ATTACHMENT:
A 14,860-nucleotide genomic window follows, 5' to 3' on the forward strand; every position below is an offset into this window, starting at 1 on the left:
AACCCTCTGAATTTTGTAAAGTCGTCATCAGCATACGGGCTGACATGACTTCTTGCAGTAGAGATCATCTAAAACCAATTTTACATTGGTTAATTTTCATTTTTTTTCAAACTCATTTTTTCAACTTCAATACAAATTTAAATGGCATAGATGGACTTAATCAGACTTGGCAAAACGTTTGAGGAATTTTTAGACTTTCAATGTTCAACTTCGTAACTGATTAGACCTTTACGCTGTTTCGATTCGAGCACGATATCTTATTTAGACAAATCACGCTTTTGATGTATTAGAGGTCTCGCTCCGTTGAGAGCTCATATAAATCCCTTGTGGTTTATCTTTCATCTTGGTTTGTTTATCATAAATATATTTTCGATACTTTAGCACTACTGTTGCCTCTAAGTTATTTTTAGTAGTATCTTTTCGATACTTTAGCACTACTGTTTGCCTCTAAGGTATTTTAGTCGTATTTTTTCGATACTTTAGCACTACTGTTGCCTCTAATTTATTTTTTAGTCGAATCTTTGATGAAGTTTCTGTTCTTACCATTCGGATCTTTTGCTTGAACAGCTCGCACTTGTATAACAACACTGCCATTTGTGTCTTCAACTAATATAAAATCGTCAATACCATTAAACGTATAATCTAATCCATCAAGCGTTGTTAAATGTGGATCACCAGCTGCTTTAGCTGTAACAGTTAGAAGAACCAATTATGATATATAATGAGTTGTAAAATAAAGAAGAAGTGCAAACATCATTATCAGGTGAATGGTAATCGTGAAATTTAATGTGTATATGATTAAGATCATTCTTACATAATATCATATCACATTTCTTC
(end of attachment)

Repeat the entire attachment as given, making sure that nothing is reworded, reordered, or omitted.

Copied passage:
A 14,860-nucleotide genomic window follows, 5' to 3' on the forward strand; every position below is an offset into this window, starting at 1 on the left:
AACCCTCTGAATTTTGTAAAGTCGTCATCAGCATACGGGCTGACATGACTTCTTGCAGTAGAGATCATCTAAAACCAATTTTACATTGGTTAATTTTCATTTTTTTTCAAACTCATTTTTTCAACTTCAATACAAATTTAAATGGCATAGATGGACTTAATCAGACTTGGCAAAACGTTTGAGGAATTTTTAGACTTTCAATGTTCAACTTCGTAACTGATTAGACCTTTACGCTGTTTCGATTCGAGCACGATATCTTATTTAGACAAATCACGCTTTTGATGTATTAGAGGTCTCGCTCCGTTGAGAGCTCATATAAATCCCTTGTGGTTTATCTTTCATCTTGGTTTGTTTATCATAAATATATTTTCGATACTTTAGCACTACTGTTGCCTCTAAGTTATTTTTAGTAGTATCTTTTCGATACTTTAGCACTACTGTTTGCCTCTAAGGTATTTTAGTCGTATTTTTTCGATACTTTAGCACTACTGTTGCCTCTAATTTATTTTTTAGTCGAATCTTTGATGAAGTTTCTGTTCTTACCATTCGGATCTTTTGCTTGAACAGCTCGCACTTGTATAACAACACTGCCATTTGTGTCTTCAACTAATATAAAATCGTCAATACCATTAAACGTATAATCTAATCCATCAAGCGTTGTTAAATGTGGATCACCAGCTGCTTTAGCTGTAACAGTTAGAAGAACCAATTATGATATATAATGAGTTGTAAAATAAAGAAGAAGTGCAAACATCATTATCAGGTGAATGGTAATCGTGAAATTTAATGTGTATATGATTAAGATCATTCTTACATAATATCATATCACATTTCTTC